Shift to clean cooking to save lives and trees

Clean Cooking Association of Kenya CEO David Njugi with Programme Manager Mariam Karanja and Dan Marangu Ministry Of Energy Director Renewable Energy during the launch of the Annual Clean Cooking Conference 2021 at KICC. [Wilberforce Okwiri, Standard]

There is something called "furudut" where I come from. It is a pipe, about 90cm long, used to blow air from a safe distance to restart fire when using wood fuel.

Woe unto you if you inhale smoke from the fireplace through the pipe, and it gets to your lungs and somewhere in the head! It takes a split second, but the cough and tears that follow is unbearable, not forgetting that if the fire does not start, more smoke will affect your eyes and nose. It is one of those unforgettable experiences I have had in the village.

Now, families and individuals are trooping to holiday destinations and villages for celebrations and rest. A lot of cooking will be taking place using wood. Here lies one source of in-house pollution that also creates innocent agents of deforestation, a serious contributor to climate change.

They are innocent because they have limited sources of income, and the most available source of energy to cook is wood fuel. Targeted for wood fuels are sometimes indigenous trees, which may soon be wiped out.

Back to the village, soot hangs from kitchen roofs and walls in almost every home you visit. You can imagine the picture of people's lungs. Many are constantly coughing. The Ministry of Health statistics show that at least 23,000 Kenyans died in 2020 from in-house pollution; from using wood fuel, kerosene lamps and stoves, charcoal, cow dung and even crop waste.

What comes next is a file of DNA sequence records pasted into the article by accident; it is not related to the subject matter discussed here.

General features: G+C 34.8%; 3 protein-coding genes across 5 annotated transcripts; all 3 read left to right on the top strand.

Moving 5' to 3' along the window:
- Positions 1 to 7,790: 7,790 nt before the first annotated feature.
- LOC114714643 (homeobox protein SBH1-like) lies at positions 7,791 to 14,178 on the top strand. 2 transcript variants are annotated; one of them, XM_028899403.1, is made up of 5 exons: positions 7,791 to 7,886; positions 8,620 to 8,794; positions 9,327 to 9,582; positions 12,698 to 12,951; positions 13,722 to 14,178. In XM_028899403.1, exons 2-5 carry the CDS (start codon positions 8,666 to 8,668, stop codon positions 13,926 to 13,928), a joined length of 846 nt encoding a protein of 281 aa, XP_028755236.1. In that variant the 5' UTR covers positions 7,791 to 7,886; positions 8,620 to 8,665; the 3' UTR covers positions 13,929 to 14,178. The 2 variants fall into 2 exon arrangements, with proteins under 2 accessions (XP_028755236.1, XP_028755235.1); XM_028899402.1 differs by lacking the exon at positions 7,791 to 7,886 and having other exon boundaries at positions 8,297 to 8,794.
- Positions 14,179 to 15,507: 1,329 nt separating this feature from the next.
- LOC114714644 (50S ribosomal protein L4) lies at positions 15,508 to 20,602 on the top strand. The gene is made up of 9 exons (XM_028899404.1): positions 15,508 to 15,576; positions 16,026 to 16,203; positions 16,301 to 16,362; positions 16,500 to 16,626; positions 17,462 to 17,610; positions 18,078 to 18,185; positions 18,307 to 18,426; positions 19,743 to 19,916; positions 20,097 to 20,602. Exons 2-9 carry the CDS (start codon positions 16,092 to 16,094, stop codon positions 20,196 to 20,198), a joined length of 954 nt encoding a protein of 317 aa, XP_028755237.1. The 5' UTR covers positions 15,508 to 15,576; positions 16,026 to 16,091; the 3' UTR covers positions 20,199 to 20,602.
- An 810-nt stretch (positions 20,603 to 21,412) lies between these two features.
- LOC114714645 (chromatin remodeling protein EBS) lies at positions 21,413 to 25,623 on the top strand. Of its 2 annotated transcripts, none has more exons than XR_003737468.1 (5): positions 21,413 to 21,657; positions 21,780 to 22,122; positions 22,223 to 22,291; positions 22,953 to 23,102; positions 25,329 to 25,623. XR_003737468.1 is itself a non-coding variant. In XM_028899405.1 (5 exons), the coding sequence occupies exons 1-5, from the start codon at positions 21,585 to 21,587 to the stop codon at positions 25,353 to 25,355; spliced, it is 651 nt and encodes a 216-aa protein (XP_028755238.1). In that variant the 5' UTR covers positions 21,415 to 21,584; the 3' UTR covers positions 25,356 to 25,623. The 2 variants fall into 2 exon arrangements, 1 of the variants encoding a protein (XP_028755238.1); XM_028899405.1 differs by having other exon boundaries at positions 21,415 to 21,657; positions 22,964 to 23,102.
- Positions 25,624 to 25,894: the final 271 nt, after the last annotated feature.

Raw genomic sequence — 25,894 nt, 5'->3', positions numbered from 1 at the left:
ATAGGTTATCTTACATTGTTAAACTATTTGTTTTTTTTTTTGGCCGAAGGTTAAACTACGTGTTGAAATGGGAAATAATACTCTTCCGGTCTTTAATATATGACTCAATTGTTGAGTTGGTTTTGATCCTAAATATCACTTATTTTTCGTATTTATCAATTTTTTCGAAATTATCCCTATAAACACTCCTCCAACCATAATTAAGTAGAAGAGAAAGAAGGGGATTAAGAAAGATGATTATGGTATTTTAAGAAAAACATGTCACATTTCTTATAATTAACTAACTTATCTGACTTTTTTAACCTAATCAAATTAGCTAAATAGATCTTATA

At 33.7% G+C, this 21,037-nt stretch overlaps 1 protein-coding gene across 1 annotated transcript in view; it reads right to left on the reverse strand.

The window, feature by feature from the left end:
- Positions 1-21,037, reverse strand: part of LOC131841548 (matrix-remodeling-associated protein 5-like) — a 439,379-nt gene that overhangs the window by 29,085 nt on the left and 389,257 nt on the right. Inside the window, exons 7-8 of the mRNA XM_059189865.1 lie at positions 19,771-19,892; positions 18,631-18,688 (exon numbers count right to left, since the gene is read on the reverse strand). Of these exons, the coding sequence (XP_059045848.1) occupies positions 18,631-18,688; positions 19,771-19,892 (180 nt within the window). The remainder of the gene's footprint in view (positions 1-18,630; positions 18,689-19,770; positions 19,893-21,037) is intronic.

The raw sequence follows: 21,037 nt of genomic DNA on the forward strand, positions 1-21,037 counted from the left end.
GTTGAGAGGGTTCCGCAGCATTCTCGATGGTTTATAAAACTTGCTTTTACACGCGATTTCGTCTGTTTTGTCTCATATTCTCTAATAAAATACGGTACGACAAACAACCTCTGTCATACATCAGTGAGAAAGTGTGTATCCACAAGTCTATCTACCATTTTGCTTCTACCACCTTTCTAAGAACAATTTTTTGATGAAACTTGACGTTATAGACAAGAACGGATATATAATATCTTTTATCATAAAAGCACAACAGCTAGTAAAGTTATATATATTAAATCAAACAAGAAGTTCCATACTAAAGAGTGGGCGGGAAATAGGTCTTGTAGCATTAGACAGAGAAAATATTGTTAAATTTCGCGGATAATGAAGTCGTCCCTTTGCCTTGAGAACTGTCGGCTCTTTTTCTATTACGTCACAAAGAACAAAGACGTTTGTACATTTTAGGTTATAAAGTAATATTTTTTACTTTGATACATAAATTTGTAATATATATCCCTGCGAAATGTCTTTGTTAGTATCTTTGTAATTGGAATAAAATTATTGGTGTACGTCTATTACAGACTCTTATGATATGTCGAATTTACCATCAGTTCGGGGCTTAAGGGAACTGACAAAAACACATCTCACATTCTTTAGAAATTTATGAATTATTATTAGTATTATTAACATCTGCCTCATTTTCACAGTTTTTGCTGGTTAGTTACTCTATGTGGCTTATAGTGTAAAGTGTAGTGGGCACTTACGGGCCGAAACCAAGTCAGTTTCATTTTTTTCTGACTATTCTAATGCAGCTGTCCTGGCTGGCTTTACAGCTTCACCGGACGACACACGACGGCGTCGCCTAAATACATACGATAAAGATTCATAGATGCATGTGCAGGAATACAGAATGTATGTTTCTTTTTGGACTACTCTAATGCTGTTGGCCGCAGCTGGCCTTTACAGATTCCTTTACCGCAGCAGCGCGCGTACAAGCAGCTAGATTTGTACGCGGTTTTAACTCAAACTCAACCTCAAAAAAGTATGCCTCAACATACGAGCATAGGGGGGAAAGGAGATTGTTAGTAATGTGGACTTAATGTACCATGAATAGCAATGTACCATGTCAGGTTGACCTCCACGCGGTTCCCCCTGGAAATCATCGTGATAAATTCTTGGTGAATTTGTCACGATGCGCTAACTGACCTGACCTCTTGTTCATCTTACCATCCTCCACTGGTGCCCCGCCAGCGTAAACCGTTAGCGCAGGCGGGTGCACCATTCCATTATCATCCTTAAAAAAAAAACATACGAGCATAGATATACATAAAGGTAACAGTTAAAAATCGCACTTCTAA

The World Health Organisation names some of the noncommunicable diseases likely to result from in-house pollution as stroke, ischaemic heart disease, chronic obstructive pulmonary disease, and lung cancer. In Africa, women and girls cook, hence are most exposed to preventable premature death. Inside the forests and bushes where they go to look for the wood fuel, they are also exposed to attacks by animals and and insects. They are also guilty of reducing the tree cover at a time when the country is struggling to reforest.

But what else can they use to cook? Solar, electricity and biogas are some of the options available, but poverty and perceptions deny many access. Kenya has adequate sunshine throughout the year. Besides, the Last Mile Electricity Connectivity project that targeted at least 70 per cent of Kenyans can save a lot of lives if successful, albeit late.

Some of the areas government can target to achieve change is schools, industries, hospitals and hotels, where mass cooking is done using firewood. Imagine how many trees would be saved if just these few institutions, spread countrywide, used electricity to cook in one year alone. How many more people would be saved from respiratory diseases!

This, of course, requires reliable flow of power, as frequent blackouts will make firewood an option. Kenya has adequate renewable energy sources, like wind, solar and others, and electricity supply should not be a problem.

Partnerships with other nations where this has worked, and more between government and private companies that supply solar power, as well as reduced taxation on clean cooking equipment will work to everyone's advantage. This should go hand in hand with income generating projects in rural areas to make cleaner cooking energy more affordable.

There is opportunity for humans and trees to live longer. There is opportunity to save lives, save forests. And no one should be left behind.

The writer is communications manager at GreenFaith